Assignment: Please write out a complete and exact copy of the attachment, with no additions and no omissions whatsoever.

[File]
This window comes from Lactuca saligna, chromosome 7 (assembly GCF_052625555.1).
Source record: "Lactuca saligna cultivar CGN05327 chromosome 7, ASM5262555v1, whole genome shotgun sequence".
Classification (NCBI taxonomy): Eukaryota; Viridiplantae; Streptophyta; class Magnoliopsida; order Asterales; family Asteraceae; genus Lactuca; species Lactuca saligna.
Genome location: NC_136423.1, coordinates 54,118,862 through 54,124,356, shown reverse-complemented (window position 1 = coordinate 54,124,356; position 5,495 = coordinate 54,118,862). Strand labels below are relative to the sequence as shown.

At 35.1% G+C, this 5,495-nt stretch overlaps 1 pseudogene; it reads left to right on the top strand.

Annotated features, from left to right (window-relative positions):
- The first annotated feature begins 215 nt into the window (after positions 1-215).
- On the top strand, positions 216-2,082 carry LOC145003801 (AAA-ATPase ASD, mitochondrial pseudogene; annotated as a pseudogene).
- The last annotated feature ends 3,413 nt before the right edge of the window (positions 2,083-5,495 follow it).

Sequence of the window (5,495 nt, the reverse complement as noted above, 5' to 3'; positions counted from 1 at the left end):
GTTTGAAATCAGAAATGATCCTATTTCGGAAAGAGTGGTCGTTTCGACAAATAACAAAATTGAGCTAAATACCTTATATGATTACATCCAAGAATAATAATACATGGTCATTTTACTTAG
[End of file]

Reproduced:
This window comes from Lactuca saligna, chromosome 7 (assembly GCF_052625555.1).
Source record: "Lactuca saligna cultivar CGN05327 chromosome 7, ASM5262555v1, whole genome shotgun sequence".
Classification (NCBI taxonomy): Eukaryota; Viridiplantae; Streptophyta; class Magnoliopsida; order Asterales; family Asteraceae; genus Lactuca; species Lactuca saligna.
Genome location: NC_136423.1, coordinates 54,118,862 through 54,124,356, shown reverse-complemented (window position 1 = coordinate 54,124,356; position 5,495 = coordinate 54,118,862). Strand labels below are relative to the sequence as shown.

At 35.1% G+C, this 5,495-nt stretch overlaps 1 pseudogene; it reads left to right on the top strand.

Annotated features, from left to right (window-relative positions):
- The first annotated feature begins 215 nt into the window (after positions 1-215).
- On the top strand, positions 216-2,082 carry LOC145003801 (AAA-ATPase ASD, mitochondrial pseudogene; annotated as a pseudogene).
- The last annotated feature ends 3,413 nt before the right edge of the window (positions 2,083-5,495 follow it).

Sequence of the window (5,495 nt, the reverse complement as noted above, 5' to 3'; positions counted from 1 at the left end):
GTTTGAAATCAGAAATGATCCTATTTCGGAAAGAGTGGTCGTTTCGACAAATAACAAAATTGAGCTAAATACCTTATATGATTACATCCAAGAATAATAATACATGGTCATTTTACTTAG